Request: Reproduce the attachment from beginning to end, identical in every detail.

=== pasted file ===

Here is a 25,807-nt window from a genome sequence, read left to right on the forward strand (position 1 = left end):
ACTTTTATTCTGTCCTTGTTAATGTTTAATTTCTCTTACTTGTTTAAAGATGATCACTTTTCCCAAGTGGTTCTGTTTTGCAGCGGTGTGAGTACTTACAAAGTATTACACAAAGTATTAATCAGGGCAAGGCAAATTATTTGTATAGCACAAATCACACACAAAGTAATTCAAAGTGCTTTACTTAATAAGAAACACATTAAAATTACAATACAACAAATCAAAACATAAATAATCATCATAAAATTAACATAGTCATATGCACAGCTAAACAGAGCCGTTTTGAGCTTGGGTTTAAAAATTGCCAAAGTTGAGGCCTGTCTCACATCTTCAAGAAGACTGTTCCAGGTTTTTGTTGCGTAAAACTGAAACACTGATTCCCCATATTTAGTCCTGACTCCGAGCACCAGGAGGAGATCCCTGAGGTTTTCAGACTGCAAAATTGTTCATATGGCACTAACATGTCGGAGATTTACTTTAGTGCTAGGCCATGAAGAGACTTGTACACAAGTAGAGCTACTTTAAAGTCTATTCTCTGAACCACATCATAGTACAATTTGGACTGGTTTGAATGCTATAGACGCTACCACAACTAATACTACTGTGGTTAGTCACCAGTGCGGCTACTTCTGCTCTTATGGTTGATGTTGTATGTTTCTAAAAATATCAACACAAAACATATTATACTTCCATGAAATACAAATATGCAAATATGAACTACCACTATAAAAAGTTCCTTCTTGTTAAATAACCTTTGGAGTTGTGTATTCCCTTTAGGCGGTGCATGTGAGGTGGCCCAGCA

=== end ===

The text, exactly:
Here is a 25,807-nt window from a genome sequence, read left to right on the forward strand (position 1 = left end):
ACTTTTATTCTGTCCTTGTTAATGTTTAATTTCTCTTACTTGTTTAAAGATGATCACTTTTCCCAAGTGGTTCTGTTTTGCAGCGGTGTGAGTACTTACAAAGTATTACACAAAGTATTAATCAGGGCAAGGCAAATTATTTGTATAGCACAAATCACACACAAAGTAATTCAAAGTGCTTTACTTAATAAGAAACACATTAAAATTACAATACAACAAATCAAAACATAAATAATCATCATAAAATTAACATAGTCATATGCACAGCTAAACAGAGCCGTTTTGAGCTTGGGTTTAAAAATTGCCAAAGTTGAGGCCTGTCTCACATCTTCAAGAAGACTGTTCCAGGTTTTTGTTGCGTAAAACTGAAACACTGATTCCCCATATTTAGTCCTGACTCCGAGCACCAGGAGGAGATCCCTGAGGTTTTCAGACTGCAAAATTGTTCATATGGCACTAACATGTCGGAGATTTACTTTAGTGCTAGGCCATGAAGAGACTTGTACACAAGTAGAGCTACTTTAAAGTCTATTCTCTGAACCACATCATAGTACAATTTGGACTGGTTTGAATGCTATAGACGCTACCACAACTAATACTACTGTGGTTAGTCACCAGTGCGGCTACTTCTGCTCTTATGGTTGATGTTGTATGTTTCTAAAAATATCAACACAAAACATATTATACTTCCATGAAATACAAATATGCAAATATGAACTACCACTATAAAAAGTTCCTTCTTGTTAAATAACCTTTGGAGTTGTGTATTCCCTTTAGGCGGTGCATGTGAGGTGGCCCAGCA